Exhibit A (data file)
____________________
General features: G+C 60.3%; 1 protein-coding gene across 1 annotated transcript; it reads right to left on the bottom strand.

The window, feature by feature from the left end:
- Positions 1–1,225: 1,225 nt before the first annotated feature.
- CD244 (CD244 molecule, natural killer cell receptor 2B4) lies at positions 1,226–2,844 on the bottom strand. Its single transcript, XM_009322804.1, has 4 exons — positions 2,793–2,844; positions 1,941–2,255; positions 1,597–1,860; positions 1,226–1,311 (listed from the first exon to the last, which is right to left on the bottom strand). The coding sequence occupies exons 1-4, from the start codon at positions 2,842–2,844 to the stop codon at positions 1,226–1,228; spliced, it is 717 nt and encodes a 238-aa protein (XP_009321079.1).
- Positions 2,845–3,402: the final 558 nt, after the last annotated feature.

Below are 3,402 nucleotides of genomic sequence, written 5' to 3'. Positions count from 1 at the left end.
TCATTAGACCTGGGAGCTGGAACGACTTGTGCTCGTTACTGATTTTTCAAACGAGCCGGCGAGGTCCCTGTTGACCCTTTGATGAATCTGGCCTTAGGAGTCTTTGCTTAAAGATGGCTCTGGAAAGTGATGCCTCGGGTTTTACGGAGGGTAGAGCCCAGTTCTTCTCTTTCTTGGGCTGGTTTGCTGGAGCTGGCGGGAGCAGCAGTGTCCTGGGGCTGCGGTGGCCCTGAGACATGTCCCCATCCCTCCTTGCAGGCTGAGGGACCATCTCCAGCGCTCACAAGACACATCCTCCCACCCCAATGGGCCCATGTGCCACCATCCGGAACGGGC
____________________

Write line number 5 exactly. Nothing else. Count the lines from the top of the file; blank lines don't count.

- Positions 2,845–3,402: the final 558 nt, after the last annotated feature.